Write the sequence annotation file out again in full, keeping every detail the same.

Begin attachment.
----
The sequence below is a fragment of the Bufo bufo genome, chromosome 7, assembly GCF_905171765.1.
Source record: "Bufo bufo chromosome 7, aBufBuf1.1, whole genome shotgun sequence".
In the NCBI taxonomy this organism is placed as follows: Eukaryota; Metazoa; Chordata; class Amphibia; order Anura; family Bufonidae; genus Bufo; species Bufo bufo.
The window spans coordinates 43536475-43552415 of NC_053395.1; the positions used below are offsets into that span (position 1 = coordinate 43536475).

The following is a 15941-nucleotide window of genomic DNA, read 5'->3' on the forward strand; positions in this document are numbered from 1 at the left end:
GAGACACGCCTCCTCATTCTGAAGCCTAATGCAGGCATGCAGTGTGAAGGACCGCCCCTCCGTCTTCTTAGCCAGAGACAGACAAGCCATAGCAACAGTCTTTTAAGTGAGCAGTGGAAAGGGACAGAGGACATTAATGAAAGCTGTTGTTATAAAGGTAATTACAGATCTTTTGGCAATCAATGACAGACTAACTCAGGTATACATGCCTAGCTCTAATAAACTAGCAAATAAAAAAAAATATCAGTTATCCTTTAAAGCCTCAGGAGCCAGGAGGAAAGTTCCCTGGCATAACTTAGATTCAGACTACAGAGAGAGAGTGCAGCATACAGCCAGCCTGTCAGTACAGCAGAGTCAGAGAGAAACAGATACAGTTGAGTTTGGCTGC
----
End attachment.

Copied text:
The sequence below is a fragment of the Bufo bufo genome, chromosome 7, assembly GCF_905171765.1.
Source record: "Bufo bufo chromosome 7, aBufBuf1.1, whole genome shotgun sequence".
In the NCBI taxonomy this organism is placed as follows: Eukaryota; Metazoa; Chordata; class Amphibia; order Anura; family Bufonidae; genus Bufo; species Bufo bufo.
The window spans coordinates 43536475-43552415 of NC_053395.1; the positions used below are offsets into that span (position 1 = coordinate 43536475).

The following is a 15941-nucleotide window of genomic DNA, read 5'->3' on the forward strand; positions in this document are numbered from 1 at the left end:
GAGACACGCCTCCTCATTCTGAAGCCTAATGCAGGCATGCAGTGTGAAGGACCGCCCCTCCGTCTTCTTAGCCAGAGACAGACAAGCCATAGCAACAGTCTTTTAAGTGAGCAGTGGAAAGGGACAGAGGACATTAATGAAAGCTGTTGTTATAAAGGTAATTACAGATCTTTTGGCAATCAATGACAGACTAACTCAGGTATACATGCCTAGCTCTAATAAACTAGCAAATAAAAAAAAATATCAGTTATCCTTTAAAGCCTCAGGAGCCAGGAGGAAAGTTCCCTGGCATAACTTAGATTCAGACTACAGAGAGAGAGTGCAGCATACAGCCAGCCTGTCAGTACAGCAGAGTCAGAGAGAAACAGATACAGTTGAGTTTGGCTGC